Coffee earnings for the eight months to August dropped by Sh2.4 billion compared with a similar period last year, as the sector suffered from effects of Covid-19 on input supply chains and lower quality bean.
Market report from the Nairobi Coffee Exchange (NCE) indicates that the crop had earned Kenya Sh9 billion by the end of last month, down from Sh11.4 billion in corresponding period last year.
According to NCE, the low earnings resulted from lower quality coffee as the supply of farming inputs was disrupted following restrictions imposed in the country to curb coronavirus spread.
“The drop has been caused by low volume coffee sold at the auction, occasioned by the Covid-19 pandemic that made it difficult to access farming inputs, which also contributed to a decline in quality,” said the NCE.
The average price went up to Sh20,088 during the period from Sh16,740 for a 50-kilo bag in the corresponding eight months of the previous year, with the rally attributed to shortage of coffee that resulted in higher prices in the world market.
The number of bags traded in the review period was 367,175, down from 556,608 in 2019’s first eight months, representing a 34.03 percent drop.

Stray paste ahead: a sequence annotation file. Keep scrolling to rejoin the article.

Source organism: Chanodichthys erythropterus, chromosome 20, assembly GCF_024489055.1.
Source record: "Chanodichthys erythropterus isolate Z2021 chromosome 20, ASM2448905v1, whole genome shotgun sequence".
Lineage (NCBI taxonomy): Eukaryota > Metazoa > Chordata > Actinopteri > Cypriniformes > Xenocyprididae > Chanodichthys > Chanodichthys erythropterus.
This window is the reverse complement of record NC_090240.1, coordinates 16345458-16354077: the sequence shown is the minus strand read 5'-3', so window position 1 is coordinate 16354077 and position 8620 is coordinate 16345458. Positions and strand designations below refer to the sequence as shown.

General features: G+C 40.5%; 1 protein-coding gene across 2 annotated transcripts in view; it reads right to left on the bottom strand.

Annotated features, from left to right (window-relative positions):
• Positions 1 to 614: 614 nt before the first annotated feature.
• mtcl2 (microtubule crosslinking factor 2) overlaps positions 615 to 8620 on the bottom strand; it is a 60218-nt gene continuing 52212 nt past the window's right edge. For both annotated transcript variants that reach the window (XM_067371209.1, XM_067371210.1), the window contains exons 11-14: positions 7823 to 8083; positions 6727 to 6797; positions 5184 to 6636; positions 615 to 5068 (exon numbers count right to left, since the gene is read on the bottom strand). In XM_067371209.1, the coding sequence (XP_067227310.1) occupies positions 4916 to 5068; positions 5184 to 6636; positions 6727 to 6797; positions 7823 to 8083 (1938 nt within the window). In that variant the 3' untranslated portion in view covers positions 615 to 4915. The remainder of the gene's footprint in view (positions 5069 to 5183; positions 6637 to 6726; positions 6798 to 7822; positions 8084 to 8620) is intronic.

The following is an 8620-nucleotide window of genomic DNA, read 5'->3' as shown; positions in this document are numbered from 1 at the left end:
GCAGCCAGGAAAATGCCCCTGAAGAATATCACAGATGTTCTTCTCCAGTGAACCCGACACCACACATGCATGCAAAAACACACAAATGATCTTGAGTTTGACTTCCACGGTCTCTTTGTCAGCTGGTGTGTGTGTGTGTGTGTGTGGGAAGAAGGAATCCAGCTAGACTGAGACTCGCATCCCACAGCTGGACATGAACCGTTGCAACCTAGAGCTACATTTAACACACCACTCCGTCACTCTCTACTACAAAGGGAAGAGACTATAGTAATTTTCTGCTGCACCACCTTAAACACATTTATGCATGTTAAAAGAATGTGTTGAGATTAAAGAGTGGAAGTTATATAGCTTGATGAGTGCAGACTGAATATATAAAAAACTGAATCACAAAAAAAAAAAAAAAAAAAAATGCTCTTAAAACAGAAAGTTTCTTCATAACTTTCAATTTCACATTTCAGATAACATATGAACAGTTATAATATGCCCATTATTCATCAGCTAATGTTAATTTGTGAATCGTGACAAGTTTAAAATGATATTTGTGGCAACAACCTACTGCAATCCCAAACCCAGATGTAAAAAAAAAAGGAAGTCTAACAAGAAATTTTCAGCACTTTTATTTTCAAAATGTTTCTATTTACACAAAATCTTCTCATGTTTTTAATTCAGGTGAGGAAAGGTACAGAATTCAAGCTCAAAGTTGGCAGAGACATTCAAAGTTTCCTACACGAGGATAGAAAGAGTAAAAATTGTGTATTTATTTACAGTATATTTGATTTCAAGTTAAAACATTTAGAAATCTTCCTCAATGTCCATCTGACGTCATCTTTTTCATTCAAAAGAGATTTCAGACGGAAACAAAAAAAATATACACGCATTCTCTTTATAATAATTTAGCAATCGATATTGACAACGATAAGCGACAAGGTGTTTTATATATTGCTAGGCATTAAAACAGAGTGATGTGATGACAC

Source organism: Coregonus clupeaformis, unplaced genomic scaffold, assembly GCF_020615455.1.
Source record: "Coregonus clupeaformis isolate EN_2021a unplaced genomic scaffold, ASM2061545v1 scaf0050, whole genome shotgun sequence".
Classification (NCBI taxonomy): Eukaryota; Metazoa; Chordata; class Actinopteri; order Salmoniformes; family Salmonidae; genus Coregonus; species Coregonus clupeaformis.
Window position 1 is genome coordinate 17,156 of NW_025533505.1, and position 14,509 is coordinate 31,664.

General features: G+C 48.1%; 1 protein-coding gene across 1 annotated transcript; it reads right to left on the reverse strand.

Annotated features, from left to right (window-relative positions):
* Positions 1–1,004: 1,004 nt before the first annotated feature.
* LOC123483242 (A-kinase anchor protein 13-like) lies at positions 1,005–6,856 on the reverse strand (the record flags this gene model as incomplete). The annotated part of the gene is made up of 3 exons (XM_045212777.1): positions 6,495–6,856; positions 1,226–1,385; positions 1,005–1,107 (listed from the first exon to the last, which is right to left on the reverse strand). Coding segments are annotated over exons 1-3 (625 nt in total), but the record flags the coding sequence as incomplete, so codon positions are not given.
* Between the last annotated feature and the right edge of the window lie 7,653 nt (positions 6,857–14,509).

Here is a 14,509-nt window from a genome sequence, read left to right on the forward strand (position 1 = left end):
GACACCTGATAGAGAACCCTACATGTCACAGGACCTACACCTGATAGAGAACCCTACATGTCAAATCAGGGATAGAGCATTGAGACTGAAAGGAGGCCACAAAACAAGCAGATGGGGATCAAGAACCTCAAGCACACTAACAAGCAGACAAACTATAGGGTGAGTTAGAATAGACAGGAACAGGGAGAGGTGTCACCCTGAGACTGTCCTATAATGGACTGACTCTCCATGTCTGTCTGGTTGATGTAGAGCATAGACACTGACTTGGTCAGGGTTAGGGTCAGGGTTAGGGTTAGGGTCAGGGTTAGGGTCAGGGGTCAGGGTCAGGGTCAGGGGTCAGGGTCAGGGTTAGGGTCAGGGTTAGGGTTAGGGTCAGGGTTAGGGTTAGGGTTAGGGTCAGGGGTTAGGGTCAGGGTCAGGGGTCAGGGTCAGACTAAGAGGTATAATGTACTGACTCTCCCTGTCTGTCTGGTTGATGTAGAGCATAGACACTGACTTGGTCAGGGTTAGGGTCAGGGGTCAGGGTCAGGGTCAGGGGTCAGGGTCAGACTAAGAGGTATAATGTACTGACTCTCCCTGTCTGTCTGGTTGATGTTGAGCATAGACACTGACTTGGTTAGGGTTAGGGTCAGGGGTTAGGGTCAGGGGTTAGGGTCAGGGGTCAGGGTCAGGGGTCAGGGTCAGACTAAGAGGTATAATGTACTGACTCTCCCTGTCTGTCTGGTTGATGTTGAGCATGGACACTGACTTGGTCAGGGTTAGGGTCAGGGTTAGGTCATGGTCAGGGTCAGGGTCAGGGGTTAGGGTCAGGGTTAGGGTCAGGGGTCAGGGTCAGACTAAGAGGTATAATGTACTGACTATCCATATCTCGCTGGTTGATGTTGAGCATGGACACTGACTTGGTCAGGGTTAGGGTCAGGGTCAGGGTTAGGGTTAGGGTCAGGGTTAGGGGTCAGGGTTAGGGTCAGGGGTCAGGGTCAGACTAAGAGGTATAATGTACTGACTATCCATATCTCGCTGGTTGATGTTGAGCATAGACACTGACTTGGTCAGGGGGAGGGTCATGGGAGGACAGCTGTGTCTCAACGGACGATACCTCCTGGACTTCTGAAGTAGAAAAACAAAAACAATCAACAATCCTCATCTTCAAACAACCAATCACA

Coffee prices have, however been on a downward trend since the auction resumed from a one-month recess in July, indicating that the depressed earnings are likely to persist for the rest of the year. In last week’s trading, the value of the commodity declined by Sh65 million as the market continued to witness lower quality beans.
A transaction list from the NCE indicated that the value dropped from Sh378 million witnessed in the previous auction to Sh313 million in the sale held this week.
Kenya ordinarily produces one of the best coffees in the world, which is highly sought by roasters for blending with low quality beans from other regions.
However, the production has significantly dropped when compared with her peers in the region with Uganda, which was at par with the country in the previous years now widening the gap.